Certain language disturbances may serve as biomarkers of schizophrenia pathology and symptomatology, according to study data published in Nature Partner Journals Schizophrenia. Language disturbances in patients with schizophrenia were significantly associated with negative symptoms, and white matter integrity in language tracts was predicted by quantifiable speech patterns.
The researchers sought to quantify speech disturbances in schizophrenia. Between 2015 and 2018, 26 patients with schizophrenia spectrum disorder (mean age, 26.7±5.4 years; 76.9% men) and 22 healthy controls (mean age, 24.3±4.4 years; 86.4% men) underwent language processing and magnetic resonance imaging (MRI) scans. All participants underwent a semistructured interview designed to elicit spontaneous speech. Interviewers asked a series of questions about “neutral” general life experiences, although emotional subject matter was avoided and patients were not asked to describe their health or quality of life. The researchers examined the following language measures: articulation rate, average pause duration, speaking turn duration, proportion of interview time spent speaking, mean length of utterance, lexical diversity, clauses per utterance, noun–verb ratio, open-closed ratio, and pause-to-word ratio.
Schizophrenia symptom severity was evaluated with the Positive and Negative Syndrome Scale (PANSS). Diffusion tensor imaging (DTI) was performed, and fractional anisotropy (FA) and mean diffusivity (MD) maps were created to ascertain mean values for preselected regions of interest. Patient-control language differences were assessed using multivariate analysis of covariance. Logistic regression was performed to identify language-based predictors of schizophrenia symptoms and white matter aberrations.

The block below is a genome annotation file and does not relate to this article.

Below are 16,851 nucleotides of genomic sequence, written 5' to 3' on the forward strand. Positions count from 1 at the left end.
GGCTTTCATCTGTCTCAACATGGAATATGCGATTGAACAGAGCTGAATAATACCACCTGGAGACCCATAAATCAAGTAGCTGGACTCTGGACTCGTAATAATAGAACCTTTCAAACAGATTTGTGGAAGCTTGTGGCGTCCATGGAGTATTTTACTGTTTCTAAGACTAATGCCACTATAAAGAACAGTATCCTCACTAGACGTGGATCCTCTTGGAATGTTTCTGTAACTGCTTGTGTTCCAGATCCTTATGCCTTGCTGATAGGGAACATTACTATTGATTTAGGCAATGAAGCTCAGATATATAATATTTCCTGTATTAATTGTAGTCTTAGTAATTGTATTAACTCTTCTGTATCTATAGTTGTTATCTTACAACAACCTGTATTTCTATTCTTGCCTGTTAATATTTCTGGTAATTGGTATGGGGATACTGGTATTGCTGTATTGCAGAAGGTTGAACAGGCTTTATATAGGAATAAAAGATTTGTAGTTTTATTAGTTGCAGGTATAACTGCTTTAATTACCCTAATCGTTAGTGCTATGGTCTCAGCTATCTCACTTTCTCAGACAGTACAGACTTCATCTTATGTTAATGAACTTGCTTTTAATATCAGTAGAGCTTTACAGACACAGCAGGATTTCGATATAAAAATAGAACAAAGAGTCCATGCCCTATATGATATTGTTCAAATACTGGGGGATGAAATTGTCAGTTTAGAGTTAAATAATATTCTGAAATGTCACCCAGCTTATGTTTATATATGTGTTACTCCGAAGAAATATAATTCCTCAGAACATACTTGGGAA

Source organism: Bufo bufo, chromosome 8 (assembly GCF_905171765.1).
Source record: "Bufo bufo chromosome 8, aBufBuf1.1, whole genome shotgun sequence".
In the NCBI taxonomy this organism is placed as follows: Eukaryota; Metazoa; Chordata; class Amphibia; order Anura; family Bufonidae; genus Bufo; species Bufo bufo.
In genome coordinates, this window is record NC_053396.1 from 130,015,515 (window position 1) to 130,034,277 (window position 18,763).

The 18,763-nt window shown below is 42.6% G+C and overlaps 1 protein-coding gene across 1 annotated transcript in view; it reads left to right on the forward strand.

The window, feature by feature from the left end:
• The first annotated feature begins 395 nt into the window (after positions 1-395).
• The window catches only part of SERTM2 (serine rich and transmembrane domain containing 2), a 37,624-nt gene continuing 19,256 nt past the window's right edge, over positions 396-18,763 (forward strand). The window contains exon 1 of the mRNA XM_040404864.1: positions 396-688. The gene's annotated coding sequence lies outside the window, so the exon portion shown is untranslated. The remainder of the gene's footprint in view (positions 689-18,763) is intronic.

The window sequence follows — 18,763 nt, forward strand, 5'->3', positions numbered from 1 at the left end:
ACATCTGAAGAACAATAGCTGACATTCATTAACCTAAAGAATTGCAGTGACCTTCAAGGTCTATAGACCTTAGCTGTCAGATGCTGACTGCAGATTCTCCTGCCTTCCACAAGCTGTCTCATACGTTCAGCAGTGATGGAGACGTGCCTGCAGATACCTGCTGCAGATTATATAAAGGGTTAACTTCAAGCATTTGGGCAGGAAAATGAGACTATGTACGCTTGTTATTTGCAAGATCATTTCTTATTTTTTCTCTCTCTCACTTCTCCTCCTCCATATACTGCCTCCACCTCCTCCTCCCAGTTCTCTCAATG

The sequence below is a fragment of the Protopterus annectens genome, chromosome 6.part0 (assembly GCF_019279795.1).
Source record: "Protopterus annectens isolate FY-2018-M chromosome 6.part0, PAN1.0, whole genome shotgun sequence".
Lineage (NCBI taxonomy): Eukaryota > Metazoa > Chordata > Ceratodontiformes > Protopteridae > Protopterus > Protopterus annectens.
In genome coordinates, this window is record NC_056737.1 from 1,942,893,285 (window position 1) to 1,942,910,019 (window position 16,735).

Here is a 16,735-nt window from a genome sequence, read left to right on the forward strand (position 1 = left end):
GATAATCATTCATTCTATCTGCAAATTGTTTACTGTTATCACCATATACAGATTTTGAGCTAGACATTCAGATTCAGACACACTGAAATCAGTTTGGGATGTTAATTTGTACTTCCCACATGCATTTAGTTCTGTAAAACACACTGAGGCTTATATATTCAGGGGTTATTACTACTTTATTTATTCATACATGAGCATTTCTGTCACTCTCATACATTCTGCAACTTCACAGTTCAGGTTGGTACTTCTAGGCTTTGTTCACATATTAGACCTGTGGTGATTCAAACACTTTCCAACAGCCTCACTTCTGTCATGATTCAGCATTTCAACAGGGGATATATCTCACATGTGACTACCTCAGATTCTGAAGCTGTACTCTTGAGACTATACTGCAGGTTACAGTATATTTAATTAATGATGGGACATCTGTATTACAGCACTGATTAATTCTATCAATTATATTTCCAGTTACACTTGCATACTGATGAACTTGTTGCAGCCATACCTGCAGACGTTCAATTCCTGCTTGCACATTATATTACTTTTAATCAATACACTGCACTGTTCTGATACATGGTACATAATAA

Compared with controls, patients spoke more slowly, spoke during a smaller proportion of the interview, produced shorter utterances, had lower lexical diversity, and used fewer clauses per utterance (all P <.05). When mean length of utterance and clauses per utterance were used as explanatory variables, a logistic regression model predicted group status with 88.5% sensitivity and 81.8% specificity.
Among patients, articulation rate (P =.036), speaking turn duration (P =.033), proportion of interview spent speaking (P <.001), and mean length of utterance (P =.047) were significantly and negatively associated with PANSS negative subscale scores. Patients and controls did not significantly differ on DTI measures of the language tracts and whole brain. However, patients had significantly decreased clusters of voxels in all regions of interest and the corpus callosum, cingulum and corona radiata. Language measures were highly explanatory of mean FA of the language tracts and mean MD of the whole brain in both patients (adjusted R2 =.467) and controls (adjusted R2 =.483).
The researchers noted that “language analyses are a promising tool in schizophrenia” since they are noninvasive, low cost, and performed quickly, and they concluded that the findings “make an important contribution to recent initiatives such as the Research Domain Criteria project.” However, the study may be limited by issues related to the influence of intelligence factors.
Overall, these results suggest that quantitative language measures may have utility as a biomarker of schizophrenia severity and symptomatology. In both patients and controls, quantified language aspects were highly predictive of the integrity of language-associated white matter tracts.
de Boer JN, van Hoogdalem M, Mandl RCW, et al. Language in schizophrenia: relation with diagnosis, symptomatology and white matter tracts. NPJ Schizophr. 2020;6(1):10.